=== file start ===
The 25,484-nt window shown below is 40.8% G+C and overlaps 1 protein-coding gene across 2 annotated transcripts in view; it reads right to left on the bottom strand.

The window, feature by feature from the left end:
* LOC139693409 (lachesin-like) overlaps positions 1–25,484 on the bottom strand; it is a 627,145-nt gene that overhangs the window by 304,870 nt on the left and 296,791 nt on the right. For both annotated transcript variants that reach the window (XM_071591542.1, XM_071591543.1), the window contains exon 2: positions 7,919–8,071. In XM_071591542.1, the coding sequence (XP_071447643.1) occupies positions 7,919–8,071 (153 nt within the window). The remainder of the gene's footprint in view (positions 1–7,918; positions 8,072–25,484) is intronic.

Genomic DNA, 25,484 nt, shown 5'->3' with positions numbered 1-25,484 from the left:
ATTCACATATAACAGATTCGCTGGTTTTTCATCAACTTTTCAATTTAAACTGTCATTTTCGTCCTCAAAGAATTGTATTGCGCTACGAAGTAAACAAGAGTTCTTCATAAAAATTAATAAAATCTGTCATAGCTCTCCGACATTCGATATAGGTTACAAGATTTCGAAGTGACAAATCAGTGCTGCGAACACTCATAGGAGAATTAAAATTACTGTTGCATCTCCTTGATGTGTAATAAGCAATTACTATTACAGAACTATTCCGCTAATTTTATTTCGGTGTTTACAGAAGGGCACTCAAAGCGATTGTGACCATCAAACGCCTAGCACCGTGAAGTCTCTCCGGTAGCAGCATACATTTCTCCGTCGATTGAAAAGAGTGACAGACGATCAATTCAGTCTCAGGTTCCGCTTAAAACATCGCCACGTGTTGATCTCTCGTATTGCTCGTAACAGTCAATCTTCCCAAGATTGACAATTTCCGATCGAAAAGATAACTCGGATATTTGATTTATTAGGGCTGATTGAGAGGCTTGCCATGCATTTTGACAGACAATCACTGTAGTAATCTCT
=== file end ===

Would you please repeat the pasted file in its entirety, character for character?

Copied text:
The 25,484-nt window shown below is 40.8% G+C and overlaps 1 protein-coding gene across 2 annotated transcripts in view; it reads right to left on the bottom strand.

The window, feature by feature from the left end:
* LOC139693409 (lachesin-like) overlaps positions 1–25,484 on the bottom strand; it is a 627,145-nt gene that overhangs the window by 304,870 nt on the left and 296,791 nt on the right. For both annotated transcript variants that reach the window (XM_071591542.1, XM_071591543.1), the window contains exon 2: positions 7,919–8,071. In XM_071591542.1, the coding sequence (XP_071447643.1) occupies positions 7,919–8,071 (153 nt within the window). The remainder of the gene's footprint in view (positions 1–7,918; positions 8,072–25,484) is intronic.

Genomic DNA, 25,484 nt, shown 5'->3' with positions numbered 1-25,484 from the left:
ATTCACATATAACAGATTCGCTGGTTTTTCATCAACTTTTCAATTTAAACTGTCATTTTCGTCCTCAAAGAATTGTATTGCGCTACGAAGTAAACAAGAGTTCTTCATAAAAATTAATAAAATCTGTCATAGCTCTCCGACATTCGATATAGGTTACAAGATTTCGAAGTGACAAATCAGTGCTGCGAACACTCATAGGAGAATTAAAATTACTGTTGCATCTCCTTGATGTGTAATAAGCAATTACTATTACAGAACTATTCCGCTAATTTTATTTCGGTGTTTACAGAAGGGCACTCAAAGCGATTGTGACCATCAAACGCCTAGCACCGTGAAGTCTCTCCGGTAGCAGCATACATTTCTCCGTCGATTGAAAAGAGTGACAGACGATCAATTCAGTCTCAGGTTCCGCTTAAAACATCGCCACGTGTTGATCTCTCGTATTGCTCGTAACAGTCAATCTTCCCAAGATTGACAATTTCCGATCGAAAAGATAACTCGGATATTTGATTTATTAGGGCTGATTGAGAGGCTTGCCATGCATTTTGACAGACAATCACTGTAGTAATCTCT